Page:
Barbara E. Kitchell, DVM, PhD, DACVIM
Center for Comparative Oncology, D208 Veterinary Medicine Center, Michigan State University
East Lansing, MI, USA
Canine histiocytic malignancies represent a group of neoplasms with shared morphological features but diverse cellular origin and potentially divergent biologic behavior. The malignant histiocytic disease complex was first recognized in Bernese mountain dogs and it has been considered to be familial in this breed. Subsequently, improved diagnostic techniques expanded the list of predisposed breeds to include flat coated retrievers, Rottweilers, and golden retrievers. The disease is characterized by proliferation and tissue infiltration of pleomorphic histiocytic cells in multiple organs. Neoplastic histiocytic infiltrates are most often found in the spleen, liver, lung, bone marrow and lymph nodes, while atypical locations including ocular and central nervous system sites have been also documented. Canine histiocytic sarcoma may initially present as localized tumor or disseminated disease, but eventually widespread metastasis occurs with uniformly fatal outcome. Three distinct forms of the disease have been recognized based on the cellular origin of the tumor and the clinical course of the disease: histiocytic sarcoma, haemophagocytic histiocytic sarcoma, and periarticular histiocytic sarcoma.
Normal histiocytes represent a subset of leukocytes that include monocytes, macrophages and dendritic antigen presenting cells (DAPCs) found in all tissues. These cells serve an integral role in the immune system. Histiocytes arise from bone marrow-derived CD34+ stem cell precursors, and under the influence of specific cytokines and growth factors differentiate to form cells of the monocyte/macrophage lineage or the dendritic cell lineage. As differentiated cells, macrophages and DAPCs share many of the same surface antigens, as well as surface receptors for immunoglobulin and complement molecules. Despite these similarities, enough morphologic, phenotypic and functional differences exist between them to allow categorization as different cell lineages.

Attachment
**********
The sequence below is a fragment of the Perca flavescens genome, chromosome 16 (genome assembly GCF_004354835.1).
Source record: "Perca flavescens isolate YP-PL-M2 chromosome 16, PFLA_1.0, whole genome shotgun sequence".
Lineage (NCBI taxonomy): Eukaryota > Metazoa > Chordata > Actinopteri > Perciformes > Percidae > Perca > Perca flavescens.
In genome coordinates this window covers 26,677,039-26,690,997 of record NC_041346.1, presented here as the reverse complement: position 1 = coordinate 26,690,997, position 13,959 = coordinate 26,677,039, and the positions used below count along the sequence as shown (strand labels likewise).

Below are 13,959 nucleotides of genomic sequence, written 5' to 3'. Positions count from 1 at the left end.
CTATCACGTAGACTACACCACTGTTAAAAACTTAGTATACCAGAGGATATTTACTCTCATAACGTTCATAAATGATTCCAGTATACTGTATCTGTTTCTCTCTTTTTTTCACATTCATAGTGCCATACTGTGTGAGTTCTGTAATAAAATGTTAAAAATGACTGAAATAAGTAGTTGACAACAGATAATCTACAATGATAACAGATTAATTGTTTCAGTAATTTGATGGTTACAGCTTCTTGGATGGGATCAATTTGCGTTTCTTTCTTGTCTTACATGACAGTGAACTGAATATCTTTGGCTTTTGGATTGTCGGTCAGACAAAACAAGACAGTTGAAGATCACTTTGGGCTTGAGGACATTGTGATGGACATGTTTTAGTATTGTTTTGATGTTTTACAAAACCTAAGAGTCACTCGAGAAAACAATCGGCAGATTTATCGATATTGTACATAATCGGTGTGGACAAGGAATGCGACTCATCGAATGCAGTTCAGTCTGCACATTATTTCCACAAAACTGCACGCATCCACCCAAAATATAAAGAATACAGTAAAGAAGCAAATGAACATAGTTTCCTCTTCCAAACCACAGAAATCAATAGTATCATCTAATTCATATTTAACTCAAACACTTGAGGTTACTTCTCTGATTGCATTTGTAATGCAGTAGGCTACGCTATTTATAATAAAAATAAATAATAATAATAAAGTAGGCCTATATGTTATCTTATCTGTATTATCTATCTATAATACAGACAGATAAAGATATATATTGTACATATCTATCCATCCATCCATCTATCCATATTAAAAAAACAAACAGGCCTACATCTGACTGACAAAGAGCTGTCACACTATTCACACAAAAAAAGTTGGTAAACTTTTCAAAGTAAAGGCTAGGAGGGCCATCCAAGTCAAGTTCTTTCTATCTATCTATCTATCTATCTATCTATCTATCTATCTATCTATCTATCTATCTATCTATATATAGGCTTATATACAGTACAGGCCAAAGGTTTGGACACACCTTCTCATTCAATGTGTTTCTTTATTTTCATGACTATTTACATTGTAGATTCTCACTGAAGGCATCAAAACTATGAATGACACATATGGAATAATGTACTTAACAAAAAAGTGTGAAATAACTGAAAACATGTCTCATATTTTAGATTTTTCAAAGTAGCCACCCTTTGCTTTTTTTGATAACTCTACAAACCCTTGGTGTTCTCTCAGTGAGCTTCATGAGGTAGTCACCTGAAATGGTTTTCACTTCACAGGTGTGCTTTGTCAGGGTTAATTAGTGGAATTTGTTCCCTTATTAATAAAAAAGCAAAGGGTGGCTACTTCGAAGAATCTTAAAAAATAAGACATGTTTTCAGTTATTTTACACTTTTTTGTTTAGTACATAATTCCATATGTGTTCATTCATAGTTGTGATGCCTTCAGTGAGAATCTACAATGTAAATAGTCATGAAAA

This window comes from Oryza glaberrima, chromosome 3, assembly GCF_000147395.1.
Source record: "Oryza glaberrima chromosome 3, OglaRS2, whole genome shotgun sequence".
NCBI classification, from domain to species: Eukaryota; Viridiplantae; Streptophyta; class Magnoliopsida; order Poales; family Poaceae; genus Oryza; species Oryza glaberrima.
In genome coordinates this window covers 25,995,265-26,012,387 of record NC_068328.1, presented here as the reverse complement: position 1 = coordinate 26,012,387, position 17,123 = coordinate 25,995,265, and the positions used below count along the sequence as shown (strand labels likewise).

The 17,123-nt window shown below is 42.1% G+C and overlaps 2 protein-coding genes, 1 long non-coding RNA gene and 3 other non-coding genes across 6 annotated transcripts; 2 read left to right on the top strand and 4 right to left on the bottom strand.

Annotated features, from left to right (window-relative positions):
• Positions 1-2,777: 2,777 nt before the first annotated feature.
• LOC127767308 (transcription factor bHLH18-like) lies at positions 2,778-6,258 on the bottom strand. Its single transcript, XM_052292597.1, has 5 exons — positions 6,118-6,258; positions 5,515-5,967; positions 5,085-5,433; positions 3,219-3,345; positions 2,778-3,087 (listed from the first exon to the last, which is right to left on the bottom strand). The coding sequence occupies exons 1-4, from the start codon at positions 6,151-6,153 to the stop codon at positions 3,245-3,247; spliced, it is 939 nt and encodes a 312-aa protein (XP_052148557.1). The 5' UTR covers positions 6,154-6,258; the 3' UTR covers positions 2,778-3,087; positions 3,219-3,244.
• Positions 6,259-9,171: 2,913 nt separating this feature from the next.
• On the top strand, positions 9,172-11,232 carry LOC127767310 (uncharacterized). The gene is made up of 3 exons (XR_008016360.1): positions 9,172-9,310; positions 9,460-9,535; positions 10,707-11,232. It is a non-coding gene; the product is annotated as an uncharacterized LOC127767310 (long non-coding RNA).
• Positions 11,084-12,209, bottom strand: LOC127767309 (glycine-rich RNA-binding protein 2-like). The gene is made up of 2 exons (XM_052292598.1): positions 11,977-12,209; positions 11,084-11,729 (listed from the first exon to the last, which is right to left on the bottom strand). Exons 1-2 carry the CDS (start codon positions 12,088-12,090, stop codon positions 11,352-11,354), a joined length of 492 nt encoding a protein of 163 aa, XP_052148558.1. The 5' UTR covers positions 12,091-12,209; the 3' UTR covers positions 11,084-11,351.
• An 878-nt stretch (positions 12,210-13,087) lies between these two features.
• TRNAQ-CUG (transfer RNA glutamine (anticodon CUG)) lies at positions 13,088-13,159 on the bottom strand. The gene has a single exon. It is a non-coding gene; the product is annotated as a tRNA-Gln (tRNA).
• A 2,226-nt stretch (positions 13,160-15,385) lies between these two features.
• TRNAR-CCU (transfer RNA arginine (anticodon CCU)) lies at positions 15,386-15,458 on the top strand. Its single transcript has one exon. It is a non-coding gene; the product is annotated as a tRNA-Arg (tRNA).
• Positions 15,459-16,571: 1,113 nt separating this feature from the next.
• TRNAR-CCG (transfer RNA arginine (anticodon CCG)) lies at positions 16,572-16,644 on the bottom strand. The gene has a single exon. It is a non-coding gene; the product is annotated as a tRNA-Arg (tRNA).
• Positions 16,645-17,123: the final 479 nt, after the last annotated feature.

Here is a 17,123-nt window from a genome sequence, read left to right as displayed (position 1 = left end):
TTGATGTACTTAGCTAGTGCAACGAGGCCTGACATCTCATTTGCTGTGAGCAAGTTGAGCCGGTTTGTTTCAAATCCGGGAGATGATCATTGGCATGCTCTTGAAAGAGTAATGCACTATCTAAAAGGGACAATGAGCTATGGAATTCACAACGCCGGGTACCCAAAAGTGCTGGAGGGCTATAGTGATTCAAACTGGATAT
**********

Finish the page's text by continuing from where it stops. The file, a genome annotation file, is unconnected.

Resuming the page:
Proliferative Histiocytic Diseases
Proliferative diseases of different DAPCs subpopulations have been documented in dogs. Canine cutaneous histiocytoma, a mostly benign self-limiting cutaneous epitheliotropic neoplasm, arises from proliferation of CD1+, CD11c+, Thy-1-, CD4- canine Langerhans cells. Canine reactive histiocytosis, which includes cutaneous and systemic forms, has been documented as an angiocentric, infiltration of CD1+, CD11c+, Thy-1+, CD4+ activated interstitial DAPCs. Clinical behavior and response to immunosuppressive therapy are consistent with other immunoregulatory disorders. As is seen in the human counterpart, localized and disseminated histiocytic sarcomas in dogs can mimic other spindle cell or round cell sarcomas.
Histiocytic Sarcoma Complex
Localized and disseminated forms of histiocytic sarcoma present with identical histopathological features. They manifest as poorly demarcated masses composed of proliferation of pleomorphic, large, individualized round cells, or more densely packed bundles of plump spindle cells. The neoplastic cell population has a large amount of pale eosinophilic cytoplasm and large round to oval, indented or twisted, vesicular nuclei. Characteristic is the presence of large, round to stellate multinucleated giant cells. Mitotic rate is high and tumors contain areas of necrosis. The histiocytic sarcoma cell immunophenotype is CD1+, CD11c+, MHC II+, ICAM-1+, CD80+, CD86+, CD90±, consistent with that of DAPCs. Interstitial DAPCs, white pulp splenic DAPCs and other DAPCs may be the originators of these tumors. Haemophagocytic histiocytic sarcomas are characterized by a diffuse neoplastic expansion of the splenic red pulp zones by CD11d+, CD11c-, CD1- histiocytes of macrophage type. The cells metastasize to the liver where they are first seen within the liver sinusoids and later form intrahepatic tumor masses. Localized histiocytic sarcoma lesions most often occur as a primary tumor involving the skin and subcutis of the extremities, although it may also be found in periarticular tissues surrounding large appendicular joints, or in spleen, lymph nodes, lung, or bone marrow.
Treatment of Histiocytic Sarcoma Complex
A relative paucity of clinical studies describing the treatment of canine histiocytic sarcomas is available. Two recent clinical reports include a heterogeneous group of dogs suffering with localized, disseminated, and periarticular histiocytic sarcomas. Both reports include dogs treated in the adjuvant and gross disease setting, which makes the interpretation of results challenging.